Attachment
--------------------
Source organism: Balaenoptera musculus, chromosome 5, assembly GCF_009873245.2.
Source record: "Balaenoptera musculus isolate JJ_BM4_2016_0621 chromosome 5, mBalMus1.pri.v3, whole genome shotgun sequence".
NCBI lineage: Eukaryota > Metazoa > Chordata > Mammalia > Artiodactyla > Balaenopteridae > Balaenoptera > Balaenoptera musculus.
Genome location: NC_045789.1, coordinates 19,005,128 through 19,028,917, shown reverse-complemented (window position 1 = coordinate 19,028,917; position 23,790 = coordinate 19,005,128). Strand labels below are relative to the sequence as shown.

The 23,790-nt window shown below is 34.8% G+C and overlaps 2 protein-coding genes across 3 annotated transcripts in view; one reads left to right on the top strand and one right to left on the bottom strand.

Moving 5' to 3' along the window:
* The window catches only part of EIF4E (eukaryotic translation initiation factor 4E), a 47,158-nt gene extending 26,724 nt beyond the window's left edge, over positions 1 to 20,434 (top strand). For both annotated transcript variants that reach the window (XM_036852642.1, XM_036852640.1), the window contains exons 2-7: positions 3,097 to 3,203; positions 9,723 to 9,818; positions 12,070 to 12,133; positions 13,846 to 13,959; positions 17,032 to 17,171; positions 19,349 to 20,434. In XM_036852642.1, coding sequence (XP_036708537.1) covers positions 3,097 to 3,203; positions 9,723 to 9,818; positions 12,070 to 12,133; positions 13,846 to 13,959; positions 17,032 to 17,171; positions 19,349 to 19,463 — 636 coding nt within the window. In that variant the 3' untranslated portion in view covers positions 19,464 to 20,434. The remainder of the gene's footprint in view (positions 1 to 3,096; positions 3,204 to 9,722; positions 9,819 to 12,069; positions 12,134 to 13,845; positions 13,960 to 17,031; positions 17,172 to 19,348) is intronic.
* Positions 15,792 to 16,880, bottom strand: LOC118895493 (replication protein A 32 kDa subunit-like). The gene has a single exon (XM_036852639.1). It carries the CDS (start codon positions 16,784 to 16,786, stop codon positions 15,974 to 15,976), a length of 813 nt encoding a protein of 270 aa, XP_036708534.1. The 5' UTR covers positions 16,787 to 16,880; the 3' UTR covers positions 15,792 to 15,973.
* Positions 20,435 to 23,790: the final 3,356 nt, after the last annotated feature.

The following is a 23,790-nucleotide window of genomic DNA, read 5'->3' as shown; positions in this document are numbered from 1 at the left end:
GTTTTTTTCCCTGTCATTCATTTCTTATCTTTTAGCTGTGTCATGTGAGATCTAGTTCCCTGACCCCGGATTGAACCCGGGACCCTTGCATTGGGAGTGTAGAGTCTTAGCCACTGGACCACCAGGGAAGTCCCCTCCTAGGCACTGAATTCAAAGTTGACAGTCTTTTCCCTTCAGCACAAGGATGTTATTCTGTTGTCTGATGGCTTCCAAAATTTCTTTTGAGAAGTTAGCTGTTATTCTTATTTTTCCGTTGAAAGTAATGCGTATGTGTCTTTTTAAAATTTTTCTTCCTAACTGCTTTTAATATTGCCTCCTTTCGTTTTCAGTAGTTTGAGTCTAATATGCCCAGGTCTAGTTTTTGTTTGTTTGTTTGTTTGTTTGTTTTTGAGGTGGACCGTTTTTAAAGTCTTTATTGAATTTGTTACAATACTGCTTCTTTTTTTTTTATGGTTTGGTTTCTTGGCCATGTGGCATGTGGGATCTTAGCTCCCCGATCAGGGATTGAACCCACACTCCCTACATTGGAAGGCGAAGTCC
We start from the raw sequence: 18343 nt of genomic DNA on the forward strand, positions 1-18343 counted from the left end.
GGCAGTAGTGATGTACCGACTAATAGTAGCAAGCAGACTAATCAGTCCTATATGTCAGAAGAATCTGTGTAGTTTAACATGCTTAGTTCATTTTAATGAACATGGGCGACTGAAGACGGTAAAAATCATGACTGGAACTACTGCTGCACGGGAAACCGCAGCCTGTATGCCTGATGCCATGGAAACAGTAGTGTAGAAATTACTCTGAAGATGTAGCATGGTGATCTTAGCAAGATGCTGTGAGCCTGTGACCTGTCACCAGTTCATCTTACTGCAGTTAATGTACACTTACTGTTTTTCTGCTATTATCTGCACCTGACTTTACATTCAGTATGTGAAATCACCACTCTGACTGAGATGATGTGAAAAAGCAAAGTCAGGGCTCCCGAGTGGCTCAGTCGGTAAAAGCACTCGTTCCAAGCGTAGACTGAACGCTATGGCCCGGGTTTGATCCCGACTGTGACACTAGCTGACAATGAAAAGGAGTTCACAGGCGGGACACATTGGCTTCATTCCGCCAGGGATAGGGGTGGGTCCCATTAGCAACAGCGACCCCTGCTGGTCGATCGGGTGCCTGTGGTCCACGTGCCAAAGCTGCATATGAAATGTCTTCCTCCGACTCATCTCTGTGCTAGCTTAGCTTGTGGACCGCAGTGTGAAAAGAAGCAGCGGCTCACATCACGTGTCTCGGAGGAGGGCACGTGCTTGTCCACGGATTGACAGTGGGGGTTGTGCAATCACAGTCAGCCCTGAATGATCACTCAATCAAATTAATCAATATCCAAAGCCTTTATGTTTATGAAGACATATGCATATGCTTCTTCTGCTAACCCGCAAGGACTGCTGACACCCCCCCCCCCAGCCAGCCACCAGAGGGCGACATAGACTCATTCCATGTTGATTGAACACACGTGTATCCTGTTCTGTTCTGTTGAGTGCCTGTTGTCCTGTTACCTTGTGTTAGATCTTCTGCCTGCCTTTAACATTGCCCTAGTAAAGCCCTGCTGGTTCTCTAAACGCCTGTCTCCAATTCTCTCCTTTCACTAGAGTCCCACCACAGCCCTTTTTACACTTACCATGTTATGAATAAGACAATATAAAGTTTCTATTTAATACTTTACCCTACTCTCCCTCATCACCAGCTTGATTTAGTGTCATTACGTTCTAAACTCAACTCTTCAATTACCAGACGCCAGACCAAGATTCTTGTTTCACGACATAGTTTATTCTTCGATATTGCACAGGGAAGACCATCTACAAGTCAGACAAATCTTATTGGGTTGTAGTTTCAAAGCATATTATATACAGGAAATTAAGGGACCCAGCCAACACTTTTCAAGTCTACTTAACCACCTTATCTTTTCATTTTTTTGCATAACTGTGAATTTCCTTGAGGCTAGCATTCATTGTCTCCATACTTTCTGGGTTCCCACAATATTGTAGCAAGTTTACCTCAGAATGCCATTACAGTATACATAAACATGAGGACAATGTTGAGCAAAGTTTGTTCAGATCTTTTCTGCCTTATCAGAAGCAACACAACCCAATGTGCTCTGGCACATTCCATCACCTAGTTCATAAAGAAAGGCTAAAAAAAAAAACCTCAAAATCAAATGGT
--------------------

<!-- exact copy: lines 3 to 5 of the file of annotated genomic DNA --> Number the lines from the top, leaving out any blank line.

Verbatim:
NCBI lineage: Eukaryota > Metazoa > Chordata > Mammalia > Artiodactyla > Balaenopteridae > Balaenoptera > Balaenoptera musculus.
Genome location: NC_045789.1, coordinates 19,005,128 through 19,028,917, shown reverse-complemented (window position 1 = coordinate 19,028,917; position 23,790 = coordinate 19,005,128). Strand labels below are relative to the sequence as shown.

The 23,790-nt window shown below is 34.8% G+C and overlaps 2 protein-coding genes across 3 annotated transcripts in view; one reads left to right on the top strand and one right to left on the bottom strand.